Unlike other countries, Vietnam has no unified act to regulate data protection. Data protection regulations are currently spread across various acts and the relevant guiding legal documents (i.e., the Civil Code (2015), the E-transactions Law (2005), the Information Technology Law (2006), the Consumer Rights Protection Law (2010), the Cyber Information Security Law (2015), the Cybersecurity Law (2018), decrees on e-commerce and circulars). Given such non-unification, the correct identification of applicable subject and governing scope is not always an easy task for data controllers and processors.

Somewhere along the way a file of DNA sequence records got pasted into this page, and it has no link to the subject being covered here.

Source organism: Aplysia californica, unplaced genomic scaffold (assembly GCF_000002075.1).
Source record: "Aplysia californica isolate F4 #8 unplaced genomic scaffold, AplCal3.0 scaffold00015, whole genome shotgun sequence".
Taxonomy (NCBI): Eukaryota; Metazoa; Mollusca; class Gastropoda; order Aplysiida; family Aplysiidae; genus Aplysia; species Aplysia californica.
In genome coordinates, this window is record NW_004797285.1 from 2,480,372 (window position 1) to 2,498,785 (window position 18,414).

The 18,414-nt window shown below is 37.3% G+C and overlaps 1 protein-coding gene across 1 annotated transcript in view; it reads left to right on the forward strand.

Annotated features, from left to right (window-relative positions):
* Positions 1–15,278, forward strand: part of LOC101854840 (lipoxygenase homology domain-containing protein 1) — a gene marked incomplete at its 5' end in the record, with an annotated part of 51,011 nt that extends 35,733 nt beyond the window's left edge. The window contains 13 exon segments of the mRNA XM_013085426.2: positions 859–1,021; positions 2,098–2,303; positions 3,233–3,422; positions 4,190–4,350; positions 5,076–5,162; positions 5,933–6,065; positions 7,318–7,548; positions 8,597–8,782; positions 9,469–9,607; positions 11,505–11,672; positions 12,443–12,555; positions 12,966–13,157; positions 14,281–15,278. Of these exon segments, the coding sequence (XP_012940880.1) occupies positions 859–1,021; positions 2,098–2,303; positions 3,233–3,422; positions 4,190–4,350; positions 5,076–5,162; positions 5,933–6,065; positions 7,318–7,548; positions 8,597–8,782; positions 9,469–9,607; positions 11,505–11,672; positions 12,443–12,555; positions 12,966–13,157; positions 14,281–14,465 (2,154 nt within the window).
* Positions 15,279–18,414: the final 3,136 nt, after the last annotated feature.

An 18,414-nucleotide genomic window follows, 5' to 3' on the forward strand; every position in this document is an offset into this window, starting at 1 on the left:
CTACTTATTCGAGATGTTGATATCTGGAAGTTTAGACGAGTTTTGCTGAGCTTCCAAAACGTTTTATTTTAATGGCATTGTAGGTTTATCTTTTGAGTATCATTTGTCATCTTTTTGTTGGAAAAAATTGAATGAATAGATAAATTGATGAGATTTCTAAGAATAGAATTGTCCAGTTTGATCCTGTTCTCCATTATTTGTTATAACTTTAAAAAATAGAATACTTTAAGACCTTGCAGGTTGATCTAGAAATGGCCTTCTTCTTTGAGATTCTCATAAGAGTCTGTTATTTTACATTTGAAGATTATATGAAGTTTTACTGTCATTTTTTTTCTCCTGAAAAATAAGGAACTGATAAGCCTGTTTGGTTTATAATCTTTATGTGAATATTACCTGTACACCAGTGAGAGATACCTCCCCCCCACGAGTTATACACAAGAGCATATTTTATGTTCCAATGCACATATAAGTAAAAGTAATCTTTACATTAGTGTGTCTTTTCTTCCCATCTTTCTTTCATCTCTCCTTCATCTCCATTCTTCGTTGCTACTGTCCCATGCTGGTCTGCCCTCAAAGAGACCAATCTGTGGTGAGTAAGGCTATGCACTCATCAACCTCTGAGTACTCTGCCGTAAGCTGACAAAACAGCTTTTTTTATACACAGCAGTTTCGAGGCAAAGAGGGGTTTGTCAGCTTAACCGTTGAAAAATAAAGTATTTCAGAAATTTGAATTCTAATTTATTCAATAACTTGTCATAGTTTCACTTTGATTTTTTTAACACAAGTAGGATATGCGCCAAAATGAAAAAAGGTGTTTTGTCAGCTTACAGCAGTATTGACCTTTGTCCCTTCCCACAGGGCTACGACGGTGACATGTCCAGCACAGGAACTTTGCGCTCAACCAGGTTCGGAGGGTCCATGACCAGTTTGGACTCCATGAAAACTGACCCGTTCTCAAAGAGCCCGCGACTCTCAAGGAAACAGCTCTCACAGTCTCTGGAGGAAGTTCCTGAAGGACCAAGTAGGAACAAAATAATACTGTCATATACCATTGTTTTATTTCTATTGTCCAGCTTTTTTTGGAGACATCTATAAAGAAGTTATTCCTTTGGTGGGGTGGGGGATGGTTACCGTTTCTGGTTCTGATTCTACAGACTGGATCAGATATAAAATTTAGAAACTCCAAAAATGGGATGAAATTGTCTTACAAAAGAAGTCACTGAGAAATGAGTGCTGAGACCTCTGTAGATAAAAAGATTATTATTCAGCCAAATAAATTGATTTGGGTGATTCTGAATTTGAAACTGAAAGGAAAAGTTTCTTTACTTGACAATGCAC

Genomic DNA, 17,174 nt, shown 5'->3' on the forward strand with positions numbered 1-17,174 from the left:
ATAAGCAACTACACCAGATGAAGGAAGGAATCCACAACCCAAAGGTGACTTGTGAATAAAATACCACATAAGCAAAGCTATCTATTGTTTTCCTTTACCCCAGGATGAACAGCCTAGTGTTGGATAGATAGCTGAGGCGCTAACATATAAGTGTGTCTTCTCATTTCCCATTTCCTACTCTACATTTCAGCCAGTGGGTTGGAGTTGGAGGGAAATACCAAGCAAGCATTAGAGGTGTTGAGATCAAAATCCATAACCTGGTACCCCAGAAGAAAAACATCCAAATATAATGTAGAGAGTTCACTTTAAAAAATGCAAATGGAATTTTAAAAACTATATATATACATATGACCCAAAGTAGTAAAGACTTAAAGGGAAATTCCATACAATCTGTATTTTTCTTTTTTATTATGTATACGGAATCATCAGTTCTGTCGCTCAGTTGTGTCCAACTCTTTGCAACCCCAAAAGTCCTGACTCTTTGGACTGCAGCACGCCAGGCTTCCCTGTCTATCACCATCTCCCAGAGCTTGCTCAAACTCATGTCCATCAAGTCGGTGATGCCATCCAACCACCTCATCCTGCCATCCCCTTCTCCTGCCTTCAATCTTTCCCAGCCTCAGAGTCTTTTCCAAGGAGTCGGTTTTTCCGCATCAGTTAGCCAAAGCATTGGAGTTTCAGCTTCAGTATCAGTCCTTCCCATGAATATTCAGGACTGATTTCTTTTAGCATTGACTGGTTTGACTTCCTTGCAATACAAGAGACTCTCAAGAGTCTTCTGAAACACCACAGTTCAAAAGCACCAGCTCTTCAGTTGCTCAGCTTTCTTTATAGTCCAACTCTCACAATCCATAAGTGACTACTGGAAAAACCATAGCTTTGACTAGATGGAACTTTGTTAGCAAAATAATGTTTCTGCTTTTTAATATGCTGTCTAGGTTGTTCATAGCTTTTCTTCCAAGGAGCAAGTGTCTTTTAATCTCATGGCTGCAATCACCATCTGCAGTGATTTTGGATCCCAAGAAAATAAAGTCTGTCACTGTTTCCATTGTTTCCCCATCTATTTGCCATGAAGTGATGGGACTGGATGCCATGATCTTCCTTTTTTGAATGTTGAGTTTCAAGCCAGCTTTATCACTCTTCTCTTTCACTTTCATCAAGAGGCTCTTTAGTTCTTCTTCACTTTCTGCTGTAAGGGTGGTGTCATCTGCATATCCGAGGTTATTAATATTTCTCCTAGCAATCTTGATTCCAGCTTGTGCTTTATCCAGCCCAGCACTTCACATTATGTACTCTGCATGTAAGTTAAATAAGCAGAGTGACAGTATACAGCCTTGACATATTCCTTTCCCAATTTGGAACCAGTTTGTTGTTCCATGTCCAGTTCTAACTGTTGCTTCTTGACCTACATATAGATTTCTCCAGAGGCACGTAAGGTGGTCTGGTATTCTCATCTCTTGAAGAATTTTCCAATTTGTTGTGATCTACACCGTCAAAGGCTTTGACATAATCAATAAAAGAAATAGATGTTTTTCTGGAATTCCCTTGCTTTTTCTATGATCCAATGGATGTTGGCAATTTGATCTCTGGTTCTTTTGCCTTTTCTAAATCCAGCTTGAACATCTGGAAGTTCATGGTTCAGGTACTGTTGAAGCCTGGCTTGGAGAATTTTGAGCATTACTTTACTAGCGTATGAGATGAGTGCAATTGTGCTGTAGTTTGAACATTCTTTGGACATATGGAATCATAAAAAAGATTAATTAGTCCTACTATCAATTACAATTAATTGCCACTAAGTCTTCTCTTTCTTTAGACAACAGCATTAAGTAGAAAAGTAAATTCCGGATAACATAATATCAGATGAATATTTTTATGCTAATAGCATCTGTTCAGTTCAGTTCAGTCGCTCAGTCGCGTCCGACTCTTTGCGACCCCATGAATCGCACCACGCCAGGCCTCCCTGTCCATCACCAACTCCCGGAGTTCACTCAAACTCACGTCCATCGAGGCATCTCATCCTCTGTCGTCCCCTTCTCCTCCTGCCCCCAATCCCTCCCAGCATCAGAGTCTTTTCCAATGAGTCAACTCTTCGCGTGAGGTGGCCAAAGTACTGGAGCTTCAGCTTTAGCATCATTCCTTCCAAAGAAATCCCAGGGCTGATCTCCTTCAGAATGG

Personal Data, Data Subject, and Target Entity
Since there are many applicable legal documents, the definitions of personal data and data subject are referred to by different terms such as “private life”, “private secret”, “personal information”, “customer’s information”. However, readers might generally understand those terms as follows:
(i) “personal data” is information on an identifiable individual that may include his/her name, address, race, ethnicity, education, financial circumstances, employment history and other information; and
(ii) “data subject” is a person who can be identified from such personal data.
Those definitions are relatively close to international standards; thus, readers might be familiar with them.